TEHRAN, Oct. 4 (Mehr News Agency) -- Iranian poet and satirist Omran Salahi died of heart failure at Tehran's Tus Hospital early this morning.
"Omran Salahi felt pain in his chest on Tuesday evening. His family took him to Kasra Hospital, from where he was transferred to Tus Hospital and placed in the ICU, but he passed away early this morning," one of Salahi's relatives told the Persian service of IRNA on Wednesday.
He had said in his autobiography, "My father worked in the railway. On a cold winter night, he died without informing us! The man would stay as the train left; the train stayed and the man left, this time."
Born in Tehran in 1946, Salahi lived and studied in different cities such as Qom, Tehran, and Tabriz.
His first poem was published in Children's Ettela'at magazine when he was 13. He began his career at the satirical weekly "Towfiq" in 1965 and published his first book "Iran's Modern Satirists" with the help of Bijan Asadipur in 1971.
He was accepted by the University of Tehran to study English, but he left the university without completing his degree. He joked in his autobiography, "I can speak English as well as an Englishman speaks Persian."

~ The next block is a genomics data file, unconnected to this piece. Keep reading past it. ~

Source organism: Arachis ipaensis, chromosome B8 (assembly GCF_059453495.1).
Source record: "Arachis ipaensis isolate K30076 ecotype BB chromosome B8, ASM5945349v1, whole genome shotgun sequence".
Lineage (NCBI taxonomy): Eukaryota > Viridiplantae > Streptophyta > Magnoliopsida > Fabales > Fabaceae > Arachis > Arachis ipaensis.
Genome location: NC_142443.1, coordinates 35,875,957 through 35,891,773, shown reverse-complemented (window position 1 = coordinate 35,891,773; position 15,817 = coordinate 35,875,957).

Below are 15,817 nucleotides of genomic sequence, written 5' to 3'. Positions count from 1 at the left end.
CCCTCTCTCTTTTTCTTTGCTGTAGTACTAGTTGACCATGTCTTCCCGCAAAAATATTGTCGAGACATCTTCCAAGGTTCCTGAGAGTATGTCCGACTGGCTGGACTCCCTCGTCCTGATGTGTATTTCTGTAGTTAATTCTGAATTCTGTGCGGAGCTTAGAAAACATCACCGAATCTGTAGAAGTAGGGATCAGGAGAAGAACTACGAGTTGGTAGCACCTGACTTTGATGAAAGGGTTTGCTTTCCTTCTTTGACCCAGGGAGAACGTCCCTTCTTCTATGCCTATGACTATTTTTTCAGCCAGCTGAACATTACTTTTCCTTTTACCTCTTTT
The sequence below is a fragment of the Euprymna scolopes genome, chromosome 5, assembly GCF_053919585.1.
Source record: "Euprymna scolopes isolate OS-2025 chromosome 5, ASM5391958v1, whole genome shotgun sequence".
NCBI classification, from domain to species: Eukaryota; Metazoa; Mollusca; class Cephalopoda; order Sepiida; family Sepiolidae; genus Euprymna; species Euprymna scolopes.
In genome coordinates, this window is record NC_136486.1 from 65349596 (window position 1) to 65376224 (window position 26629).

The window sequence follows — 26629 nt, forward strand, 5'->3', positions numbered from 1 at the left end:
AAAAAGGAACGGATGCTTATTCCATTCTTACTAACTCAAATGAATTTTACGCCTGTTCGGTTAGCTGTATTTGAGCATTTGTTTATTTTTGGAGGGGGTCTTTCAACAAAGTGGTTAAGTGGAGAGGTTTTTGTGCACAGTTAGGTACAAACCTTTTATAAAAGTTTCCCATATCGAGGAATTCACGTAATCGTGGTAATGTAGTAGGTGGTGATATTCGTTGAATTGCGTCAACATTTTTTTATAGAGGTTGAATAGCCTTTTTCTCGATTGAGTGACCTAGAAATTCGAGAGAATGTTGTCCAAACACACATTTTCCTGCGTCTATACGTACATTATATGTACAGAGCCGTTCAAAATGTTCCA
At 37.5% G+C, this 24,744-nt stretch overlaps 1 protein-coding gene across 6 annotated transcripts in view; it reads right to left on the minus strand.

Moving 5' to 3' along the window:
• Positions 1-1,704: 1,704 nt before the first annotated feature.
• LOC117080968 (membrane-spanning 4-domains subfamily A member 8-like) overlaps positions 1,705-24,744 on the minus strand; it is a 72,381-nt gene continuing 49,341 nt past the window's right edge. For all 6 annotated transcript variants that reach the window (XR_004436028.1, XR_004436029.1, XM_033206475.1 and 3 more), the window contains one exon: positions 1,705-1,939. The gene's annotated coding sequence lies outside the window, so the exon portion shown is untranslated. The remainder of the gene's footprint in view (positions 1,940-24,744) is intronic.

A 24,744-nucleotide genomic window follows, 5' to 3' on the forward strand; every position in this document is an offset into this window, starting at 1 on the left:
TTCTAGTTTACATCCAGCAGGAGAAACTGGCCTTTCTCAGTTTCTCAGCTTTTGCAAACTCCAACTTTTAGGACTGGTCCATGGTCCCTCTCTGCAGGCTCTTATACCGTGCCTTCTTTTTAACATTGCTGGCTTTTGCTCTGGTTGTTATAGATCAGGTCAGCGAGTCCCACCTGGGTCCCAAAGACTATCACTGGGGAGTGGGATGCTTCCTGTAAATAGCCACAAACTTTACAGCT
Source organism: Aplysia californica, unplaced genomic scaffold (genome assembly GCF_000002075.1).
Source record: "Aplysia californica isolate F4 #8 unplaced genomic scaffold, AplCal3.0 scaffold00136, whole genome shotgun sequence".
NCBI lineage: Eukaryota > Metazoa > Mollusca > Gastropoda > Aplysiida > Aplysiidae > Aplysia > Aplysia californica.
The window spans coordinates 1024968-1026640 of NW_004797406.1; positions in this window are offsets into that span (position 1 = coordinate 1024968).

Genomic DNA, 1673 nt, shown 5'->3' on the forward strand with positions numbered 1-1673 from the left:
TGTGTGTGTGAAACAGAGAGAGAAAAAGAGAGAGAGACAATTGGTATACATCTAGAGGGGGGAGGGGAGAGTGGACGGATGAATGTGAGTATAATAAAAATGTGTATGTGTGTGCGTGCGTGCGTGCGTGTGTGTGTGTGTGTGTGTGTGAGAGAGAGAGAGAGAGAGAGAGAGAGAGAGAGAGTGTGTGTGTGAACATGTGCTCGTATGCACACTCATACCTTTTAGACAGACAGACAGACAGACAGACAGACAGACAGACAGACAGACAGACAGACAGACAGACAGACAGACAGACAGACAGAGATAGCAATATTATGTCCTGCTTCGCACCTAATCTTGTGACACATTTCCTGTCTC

In 1973, Salahi was hired by Iranian state radio and TV, where he continued his activities even after retirement.
"I got my glorious retirement in 1996, while I was running the Sorush Library, but it is very hard to make the wheels of life turn in the glory of retirement," he had said.
He also wrote for the satirical magazine "Gol Aqa" a few years after it was established by Kiumars Saberi in 1990 and worked as a satirist for the prestigious literary monthly "Donya-ye Sokhan".
Due to his biting satire, renowned Iranian blank verse poet Ahmad Shamlu once wisecracked, "His name is Omran (which means flourishing and construction), but he caused destruction from the beginning!"
Salahi also wrote in his autobiography, "Turks call me 'Imran', but Persian-speaking people pronounce the first letter of my name with either 'o' or 'e' sounds. Publishers and translators wonder how to write it. It doesn't matter. Everyone can write and read it as he/she likes."
He was married and had two children, though he also regarded his works as his children.
"My children are Yashar and Bahareh and plenty of poems and other writings!"
He wrote many books of poetry and satire, including "Crying through Water", "A Train in Fog", "Dreams of a Lily Man", "Maybe You Do Not Believe It", "Mulla Nasr ad-Din", "A Lip and a Thousand Laughs, and Now It's My Term" and "Hidden Rain".
Salahi as described by Iranian writers and poets:
Shams Langerudi: "Omran Salahi was one of the most popular poets and satirists of his generation. I think he was Iran's most important satirist poet since the Constitutional Movement."
Javad Mojabi: "Being affectionate toward people and speaking like them were his hallmarks. His mission had not been accomplished. His skills were flourishing and he was approaching the apex of his art."
Manuchehr Ehterami: "Writing eternal satire on problems of the day was his unique talent."
Maftun Amini: "His works are deep and comprehensive from the social viewpoint and are affectionately beautiful."
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